There are so many leadership styles around that most people have lost count – from transactional to laissez-faire and transformational, all are based on different theories and beliefs and aim to achieve different goals.
Servant leadership is relatively new but the principles have been around for thousands of years. It’s becoming more popular due to structural changes in the workplace and societal trends, so it’s worth understanding how it works and the benefits it can bring.
Servant leadership definition
Servant leaders ultimately seek to cultivate a deep understanding of the personal needs, emotions, fears and skills of different stakeholders in the organisation. This understanding allows the servant leader to assist and empower these people to be the very best they can be.
Servant leaders therefore become, according to Osland, Kolb & Rubin (2001), “stewards who are responsible for serving, developing, and transforming the organisation and its people.”
It’s a selfless style: Boyatzis & McKee (2005) say that servant leadership is underpinned by the idea that leaders put aside self-interest and focus on the collective interest of other stakeholders.
Hale and Fields (2007) build on this point about self-interest, arguing that servant leadership is about “emphasising leadership behaviours that focus on follower development, and de-emphasising glorification of the leader.”
This makes servant leadership different from traditional leadership models that place weight on the personal skills and qualities of the leader, such as heroic leadership and authoritative leadership.
Servant leadership history: why did it arise?
Rivkin, Diestel & Schmidt (2014) say that trust in leadership has been in decline, due to organisational scandals – like Enron – and the role that leadership played in facilitating the global financial crisis.
At the same time, the authors point out, there has been growing recognition that certain leadership styles can lead to unethical behaviour, which has pushed research to focus on leadership styles that “promote socially responsible and moral behaviour.”
Graham (2001) adds that of the more modern and progressive leadership styles, servant leadership has a particularly clear moral compass, which aligns with increasing interest in organisations as moral actors.
And Rivkin et al (2014) point out that of all the leadership styles that have a moral element – which include authentic leadership and ethical leadership – servant leadership focuses on the success of multiple stakeholders, which aligns with the multi-stakeholder view of organisational success that tends to predominate nowadays.
Finally, as we become far more interested in employee psychological health and wellbeing because of its impact on human productivity in the workplace, we must re-examine the role of leadership on mental wellbeing.
As Kuoppala et al (2008) point out, the quality and nature of leadership is linked to employee psychological health, yet Barling et al (2008) say that models like transformational leadership are primarily beneficial for the leader or organisation regardless of the strain put on the employee.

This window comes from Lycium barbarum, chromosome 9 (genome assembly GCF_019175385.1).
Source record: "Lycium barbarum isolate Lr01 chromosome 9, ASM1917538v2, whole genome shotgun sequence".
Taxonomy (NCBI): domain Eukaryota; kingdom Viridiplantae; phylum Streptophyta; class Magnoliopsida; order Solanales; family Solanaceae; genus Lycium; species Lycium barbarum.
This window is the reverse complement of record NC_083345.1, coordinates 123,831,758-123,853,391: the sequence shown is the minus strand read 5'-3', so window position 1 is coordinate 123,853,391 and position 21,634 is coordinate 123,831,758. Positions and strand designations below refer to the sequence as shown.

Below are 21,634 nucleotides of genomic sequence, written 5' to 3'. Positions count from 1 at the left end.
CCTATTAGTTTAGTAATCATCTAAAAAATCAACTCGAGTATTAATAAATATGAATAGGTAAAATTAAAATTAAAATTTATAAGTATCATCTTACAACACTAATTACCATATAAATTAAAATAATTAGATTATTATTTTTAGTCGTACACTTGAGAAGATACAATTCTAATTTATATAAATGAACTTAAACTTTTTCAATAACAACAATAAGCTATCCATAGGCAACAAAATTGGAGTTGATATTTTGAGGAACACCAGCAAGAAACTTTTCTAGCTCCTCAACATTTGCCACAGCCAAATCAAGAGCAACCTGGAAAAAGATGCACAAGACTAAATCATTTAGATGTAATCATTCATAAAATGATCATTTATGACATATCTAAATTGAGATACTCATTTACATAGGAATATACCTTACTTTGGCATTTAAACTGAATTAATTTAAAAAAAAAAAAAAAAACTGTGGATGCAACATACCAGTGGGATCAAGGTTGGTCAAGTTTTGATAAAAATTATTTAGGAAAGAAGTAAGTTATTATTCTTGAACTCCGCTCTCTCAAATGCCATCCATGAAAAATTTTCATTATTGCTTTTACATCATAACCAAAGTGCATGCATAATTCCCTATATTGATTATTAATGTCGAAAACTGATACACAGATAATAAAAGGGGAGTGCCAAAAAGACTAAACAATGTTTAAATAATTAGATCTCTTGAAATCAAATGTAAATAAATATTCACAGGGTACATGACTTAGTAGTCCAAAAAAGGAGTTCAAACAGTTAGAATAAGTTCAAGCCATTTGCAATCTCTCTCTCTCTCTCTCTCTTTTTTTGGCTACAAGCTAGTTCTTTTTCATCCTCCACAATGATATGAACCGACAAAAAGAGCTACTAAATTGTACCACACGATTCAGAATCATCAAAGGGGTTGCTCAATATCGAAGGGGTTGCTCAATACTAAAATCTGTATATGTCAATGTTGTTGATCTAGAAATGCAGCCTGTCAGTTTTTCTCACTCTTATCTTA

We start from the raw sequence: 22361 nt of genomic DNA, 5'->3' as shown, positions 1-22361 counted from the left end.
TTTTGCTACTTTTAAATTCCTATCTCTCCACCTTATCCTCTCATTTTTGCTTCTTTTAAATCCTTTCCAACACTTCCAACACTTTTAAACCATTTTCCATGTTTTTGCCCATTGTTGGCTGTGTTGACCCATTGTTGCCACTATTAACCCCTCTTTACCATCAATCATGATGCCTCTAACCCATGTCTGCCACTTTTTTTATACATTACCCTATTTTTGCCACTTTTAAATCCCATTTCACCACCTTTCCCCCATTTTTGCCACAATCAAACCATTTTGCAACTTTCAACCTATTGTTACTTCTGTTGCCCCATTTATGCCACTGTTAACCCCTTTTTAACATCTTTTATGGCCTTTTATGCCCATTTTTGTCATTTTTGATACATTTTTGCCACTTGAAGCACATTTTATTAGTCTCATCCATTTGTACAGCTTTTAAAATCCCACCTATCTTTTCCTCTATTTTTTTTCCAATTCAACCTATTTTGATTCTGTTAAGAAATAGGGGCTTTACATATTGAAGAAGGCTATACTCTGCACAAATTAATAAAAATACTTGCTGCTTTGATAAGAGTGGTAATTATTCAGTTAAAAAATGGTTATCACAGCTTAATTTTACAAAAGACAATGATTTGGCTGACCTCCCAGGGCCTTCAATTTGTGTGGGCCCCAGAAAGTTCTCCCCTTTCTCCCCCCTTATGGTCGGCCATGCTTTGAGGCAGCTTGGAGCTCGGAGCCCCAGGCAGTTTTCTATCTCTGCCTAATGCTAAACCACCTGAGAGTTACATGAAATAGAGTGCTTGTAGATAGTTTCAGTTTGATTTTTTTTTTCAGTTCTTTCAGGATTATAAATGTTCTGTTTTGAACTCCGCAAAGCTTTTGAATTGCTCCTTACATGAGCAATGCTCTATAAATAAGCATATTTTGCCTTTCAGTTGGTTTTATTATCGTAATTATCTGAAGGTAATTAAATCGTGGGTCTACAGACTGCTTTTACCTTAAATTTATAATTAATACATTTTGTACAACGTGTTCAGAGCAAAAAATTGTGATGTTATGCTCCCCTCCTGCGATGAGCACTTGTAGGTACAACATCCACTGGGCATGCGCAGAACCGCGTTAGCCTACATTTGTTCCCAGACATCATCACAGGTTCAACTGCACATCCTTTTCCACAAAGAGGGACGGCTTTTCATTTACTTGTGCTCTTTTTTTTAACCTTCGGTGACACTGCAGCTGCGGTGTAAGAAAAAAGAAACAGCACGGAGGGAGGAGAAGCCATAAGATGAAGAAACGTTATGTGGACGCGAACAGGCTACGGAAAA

Naturally, servant leadership – with its focus on the needs of others – stands out when organisations focus on the psychological needs of their staff.
Servant leadership: features and traits of servant leaders
Larry C Spears, former president of the Robert K. Greenleaf Center for Servant Leadership, outlines 10 characteristics of servant leadership: listening, empathy, healing, awareness, persuasion, conceptualisation, foresight, stewardship, commitment to the growth of people and building community.
For a full overview of how each of these characteristics present in servant leadership and what behaviours they encompass, take a look at a paper written by Spears on the topic [PDF].
And for a complementary overview of different attributes, skills and behaviours that are considered key to servant leadership, this paper [PDF] from Olesia, Namusonge, Iravo (2014) is a useful read.
Don’t forget that, as with all leadership styles, the theory and practice of servant leadership are fluid, and there are no set characteristics of servant leaders that are universally agreed.
Servant leadership: what are the positive effects?
Rivkin et al (2014) found that servant leadership positively impacted long-term psychological wellbeing. They also found that servant leadership reduced the daily “ego depletion” – mental frazzledness – and subsequent recuperation time needed by employees.
Chinomona, Mashiloane & Pooe (2013) say that servant leadership “positively influences employee trust in the leader [PDF] and employee commitment to the organisation in a significant way.”
Meanwhile, van Dierendonck (2011) found a link between servant leadership and improved job attitude and performance.
This finding is supported by Liden et al (2013). They studied servant leadership in restaurants and shops and found that servant leadership created a serving culture, which is “positively related both to restaurant performance and employee job performance, creativity, and customer service behaviors.”
Servant leadership can also impact on wider organisational factors like talent management. Yukl (2010), for example, says that servant leadership builds on the organisation’s ability to retain employees because it helps nurture and sustain an employee-oriented culture [PDF].
Overall, the research is kind to servant leadership, although there is criticism, for example on a perceived tendency to prioritise self-development over alignment with organisational goals. Transformational leadership, by contrast, has many qualities in common with servant leadership, but the leader’s ultimate focus is on aligning employee action with organisational goals.
Are you a servant leader or do you know anyone who is? Let us know what you think about servant leadership in the comments below.